In heart failure with preserved ejection fraction, the failure of the leading atrial shunt developer’s pivotal trial hasn’t dampened investor and strategic interest in the space; it merely underscored the heterogeneity of the patient population. Early movers are now in the process of defining subgroups of responders that still represent large markets. Meanwhile, two newer companies—Axon Therapies and Artract Medical—hope to operate on mechanisms that act more broadly in this complex disease.
In the past 20 years, a subset of heart failure known as heart failure with preserved ejection fraction or HFpEF (colloquially pronounced “heff peff”), has emerged as a disease of aging that’s on the rise. It represents an enormous unmet clinical need since, for the most part, patients with HFpEF don’t respond to any of the myriad heart failure treatments developed by the pharmaceutical or medical device industries. No drugs, circulatory assist devices, implantables for cardiac rhythm management, or devices that remodel the heart have proven to reduce hospitalizations or mortality in this patient population.
HFpEF is still very much a white space opportunity; these patients represent fully half of all heart failure diagnoses, or 70% of heart failure diagnoses in people between the ages of 65 and 84. With a 26 million global incidence of heart failure, broadly speaking, that’s a significant unmet need and an enormous potential market for therapy developers, many of whom have been working at it for more than a decade.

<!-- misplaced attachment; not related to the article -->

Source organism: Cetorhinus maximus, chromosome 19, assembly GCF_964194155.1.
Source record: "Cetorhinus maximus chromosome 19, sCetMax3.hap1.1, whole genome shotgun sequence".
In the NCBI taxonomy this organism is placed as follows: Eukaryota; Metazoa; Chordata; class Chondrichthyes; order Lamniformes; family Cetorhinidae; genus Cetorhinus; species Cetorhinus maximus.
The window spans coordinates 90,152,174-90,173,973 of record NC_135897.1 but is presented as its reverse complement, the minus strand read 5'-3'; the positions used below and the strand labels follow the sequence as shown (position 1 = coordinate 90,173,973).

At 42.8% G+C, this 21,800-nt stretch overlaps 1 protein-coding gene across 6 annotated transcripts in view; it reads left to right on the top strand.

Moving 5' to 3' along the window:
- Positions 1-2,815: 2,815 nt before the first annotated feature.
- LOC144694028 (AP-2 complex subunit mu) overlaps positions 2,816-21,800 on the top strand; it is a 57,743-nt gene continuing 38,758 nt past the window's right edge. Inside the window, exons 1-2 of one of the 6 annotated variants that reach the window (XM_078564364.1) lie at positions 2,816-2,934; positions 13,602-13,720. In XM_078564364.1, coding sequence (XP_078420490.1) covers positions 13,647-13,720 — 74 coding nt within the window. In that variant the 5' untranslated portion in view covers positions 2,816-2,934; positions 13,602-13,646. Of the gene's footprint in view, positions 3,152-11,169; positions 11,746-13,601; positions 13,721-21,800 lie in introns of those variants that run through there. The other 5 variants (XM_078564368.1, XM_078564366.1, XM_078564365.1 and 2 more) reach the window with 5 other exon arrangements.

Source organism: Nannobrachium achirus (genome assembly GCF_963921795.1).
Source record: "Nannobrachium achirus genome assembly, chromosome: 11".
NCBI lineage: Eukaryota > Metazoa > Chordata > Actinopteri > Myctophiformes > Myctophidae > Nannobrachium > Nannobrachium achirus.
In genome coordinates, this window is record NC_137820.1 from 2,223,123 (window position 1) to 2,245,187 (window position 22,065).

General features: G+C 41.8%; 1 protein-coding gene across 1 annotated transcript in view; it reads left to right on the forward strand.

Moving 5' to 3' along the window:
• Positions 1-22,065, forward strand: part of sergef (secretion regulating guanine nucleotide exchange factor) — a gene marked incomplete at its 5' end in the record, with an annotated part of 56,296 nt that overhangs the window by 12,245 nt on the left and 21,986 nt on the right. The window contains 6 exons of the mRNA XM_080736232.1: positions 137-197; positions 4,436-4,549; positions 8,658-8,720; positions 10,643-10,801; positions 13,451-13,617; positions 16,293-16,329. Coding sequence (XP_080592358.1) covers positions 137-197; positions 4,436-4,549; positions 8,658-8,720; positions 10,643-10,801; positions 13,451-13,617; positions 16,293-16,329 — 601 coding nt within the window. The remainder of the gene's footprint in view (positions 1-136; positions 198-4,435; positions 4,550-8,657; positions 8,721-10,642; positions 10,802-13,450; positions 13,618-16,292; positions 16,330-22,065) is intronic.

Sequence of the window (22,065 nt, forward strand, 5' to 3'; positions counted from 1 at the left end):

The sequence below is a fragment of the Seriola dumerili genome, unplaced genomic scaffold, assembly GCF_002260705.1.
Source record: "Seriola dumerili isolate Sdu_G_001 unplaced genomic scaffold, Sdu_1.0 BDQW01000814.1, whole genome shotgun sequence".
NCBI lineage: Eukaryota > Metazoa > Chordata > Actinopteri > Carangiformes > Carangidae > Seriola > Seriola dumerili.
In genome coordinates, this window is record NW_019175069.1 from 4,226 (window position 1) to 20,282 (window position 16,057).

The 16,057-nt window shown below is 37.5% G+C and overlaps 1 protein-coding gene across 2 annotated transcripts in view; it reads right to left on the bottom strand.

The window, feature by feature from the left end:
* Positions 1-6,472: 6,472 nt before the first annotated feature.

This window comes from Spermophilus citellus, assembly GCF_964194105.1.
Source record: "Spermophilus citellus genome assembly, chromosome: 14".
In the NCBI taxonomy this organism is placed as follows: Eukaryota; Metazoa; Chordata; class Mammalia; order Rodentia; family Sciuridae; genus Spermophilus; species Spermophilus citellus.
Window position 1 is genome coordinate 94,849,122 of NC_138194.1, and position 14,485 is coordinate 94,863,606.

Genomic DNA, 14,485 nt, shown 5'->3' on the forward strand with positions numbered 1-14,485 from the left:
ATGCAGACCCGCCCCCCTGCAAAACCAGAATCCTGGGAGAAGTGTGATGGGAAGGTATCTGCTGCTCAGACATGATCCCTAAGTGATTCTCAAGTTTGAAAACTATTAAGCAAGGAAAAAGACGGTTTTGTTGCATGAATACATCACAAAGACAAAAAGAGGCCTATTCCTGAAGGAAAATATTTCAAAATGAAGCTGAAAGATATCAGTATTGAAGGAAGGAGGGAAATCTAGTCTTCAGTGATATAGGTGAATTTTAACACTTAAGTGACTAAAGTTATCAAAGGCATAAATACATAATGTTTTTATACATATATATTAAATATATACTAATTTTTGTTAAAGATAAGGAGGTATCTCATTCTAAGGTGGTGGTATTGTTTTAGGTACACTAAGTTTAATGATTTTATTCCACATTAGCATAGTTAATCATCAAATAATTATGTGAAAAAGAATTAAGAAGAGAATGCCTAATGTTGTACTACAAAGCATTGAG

Founded in 2009, pioneer Corvia Medical Inc. set out to develop the first interventional device designed for HFpEF, an implant that addresses the elevated left atrial pressures that occur in most HFpEF patients during exercise. The implant shunts blood from the high pressure left atrium to the lower pressure right atrium to reduce pressure on the lungs and left side of the heart. (See “Corvia: Finally, an Intervention for the Other Half of Heart Failure,” MedTech Strategist, July 5, 2017.) In October 2019, the FDA granted Corvia Breakthrough Device designation for its Corvia Atrial Shunt. (Potential competitor V-Wave Ltd. also received the FDA’s Breakthrough Device designation in 2019, for its Ventura Interatrial Shunt. V-Wave is currently conducting its 400-patient pivotal trial, RELIEVE-HF.)